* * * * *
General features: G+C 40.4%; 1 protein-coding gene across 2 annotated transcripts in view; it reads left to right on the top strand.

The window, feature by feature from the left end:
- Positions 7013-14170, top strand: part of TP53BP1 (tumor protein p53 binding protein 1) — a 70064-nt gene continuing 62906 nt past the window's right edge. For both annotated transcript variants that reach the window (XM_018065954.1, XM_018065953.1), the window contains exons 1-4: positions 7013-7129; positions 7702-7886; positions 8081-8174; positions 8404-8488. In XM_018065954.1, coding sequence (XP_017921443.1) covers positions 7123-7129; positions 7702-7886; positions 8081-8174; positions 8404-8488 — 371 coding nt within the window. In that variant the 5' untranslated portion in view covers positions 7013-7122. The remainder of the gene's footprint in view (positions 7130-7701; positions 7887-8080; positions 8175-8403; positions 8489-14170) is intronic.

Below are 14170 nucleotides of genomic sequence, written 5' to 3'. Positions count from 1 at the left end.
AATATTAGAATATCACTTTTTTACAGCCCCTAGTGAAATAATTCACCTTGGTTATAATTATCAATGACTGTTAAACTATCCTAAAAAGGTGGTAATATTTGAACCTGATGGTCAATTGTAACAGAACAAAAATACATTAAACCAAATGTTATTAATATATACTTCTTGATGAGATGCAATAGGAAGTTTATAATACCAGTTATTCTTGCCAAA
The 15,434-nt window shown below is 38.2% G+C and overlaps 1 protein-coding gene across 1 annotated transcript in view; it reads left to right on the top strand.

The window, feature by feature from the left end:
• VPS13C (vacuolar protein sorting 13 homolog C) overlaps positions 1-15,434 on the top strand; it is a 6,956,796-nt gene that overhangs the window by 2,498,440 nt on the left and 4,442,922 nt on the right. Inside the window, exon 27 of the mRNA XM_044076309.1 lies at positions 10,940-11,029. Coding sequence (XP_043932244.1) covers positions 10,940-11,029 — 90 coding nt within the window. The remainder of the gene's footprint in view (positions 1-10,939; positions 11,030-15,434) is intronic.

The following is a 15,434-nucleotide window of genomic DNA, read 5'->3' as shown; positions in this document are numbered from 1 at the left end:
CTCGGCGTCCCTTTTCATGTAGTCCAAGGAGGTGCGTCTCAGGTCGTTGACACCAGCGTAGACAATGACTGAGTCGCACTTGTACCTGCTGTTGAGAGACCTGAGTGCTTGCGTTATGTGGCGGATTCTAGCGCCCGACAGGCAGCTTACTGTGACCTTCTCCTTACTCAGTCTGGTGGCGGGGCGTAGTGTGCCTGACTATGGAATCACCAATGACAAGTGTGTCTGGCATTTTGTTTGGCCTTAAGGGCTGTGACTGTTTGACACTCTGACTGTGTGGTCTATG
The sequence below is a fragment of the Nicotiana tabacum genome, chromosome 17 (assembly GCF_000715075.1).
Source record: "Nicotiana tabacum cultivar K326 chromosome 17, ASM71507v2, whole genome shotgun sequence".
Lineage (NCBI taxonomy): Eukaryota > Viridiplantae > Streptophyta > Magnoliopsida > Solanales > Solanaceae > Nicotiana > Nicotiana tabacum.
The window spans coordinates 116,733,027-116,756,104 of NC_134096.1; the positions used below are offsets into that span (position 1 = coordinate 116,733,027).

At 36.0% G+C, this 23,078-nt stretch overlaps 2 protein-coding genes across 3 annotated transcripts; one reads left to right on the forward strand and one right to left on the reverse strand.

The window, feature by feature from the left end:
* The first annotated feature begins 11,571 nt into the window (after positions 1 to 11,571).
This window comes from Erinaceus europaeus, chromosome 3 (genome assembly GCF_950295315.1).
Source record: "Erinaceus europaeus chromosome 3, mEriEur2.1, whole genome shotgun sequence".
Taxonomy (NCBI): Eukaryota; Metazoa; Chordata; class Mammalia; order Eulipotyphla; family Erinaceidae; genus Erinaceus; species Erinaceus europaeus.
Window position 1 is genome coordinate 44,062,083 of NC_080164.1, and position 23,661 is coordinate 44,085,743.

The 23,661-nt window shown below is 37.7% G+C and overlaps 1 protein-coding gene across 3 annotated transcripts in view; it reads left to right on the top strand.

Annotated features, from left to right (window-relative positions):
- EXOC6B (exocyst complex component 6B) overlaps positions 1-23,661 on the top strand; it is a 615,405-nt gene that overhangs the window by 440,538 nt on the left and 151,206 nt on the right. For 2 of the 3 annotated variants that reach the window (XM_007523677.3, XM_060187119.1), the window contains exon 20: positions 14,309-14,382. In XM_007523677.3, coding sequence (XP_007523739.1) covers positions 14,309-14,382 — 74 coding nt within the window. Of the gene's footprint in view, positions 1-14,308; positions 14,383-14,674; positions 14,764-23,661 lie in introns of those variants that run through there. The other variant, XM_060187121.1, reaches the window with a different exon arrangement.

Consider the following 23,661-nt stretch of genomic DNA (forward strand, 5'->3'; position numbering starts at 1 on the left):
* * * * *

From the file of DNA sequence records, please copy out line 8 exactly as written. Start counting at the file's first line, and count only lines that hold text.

• VPS13C (vacuolar protein sorting 13 homolog C) overlaps positions 1-15,434 on the top strand; it is a 6,956,796-nt gene that overhangs the window by 2,498,440 nt on the left and 4,442,922 nt on the right. Inside the window, exon 27 of the mRNA XM_044076309.1 lies at positions 10,940-11,029. Coding sequence (XP_043932244.1) covers positions 10,940-11,029 — 90 coding nt within the window. The remainder of the gene's footprint in view (positions 1-10,939; positions 11,030-15,434) is intronic.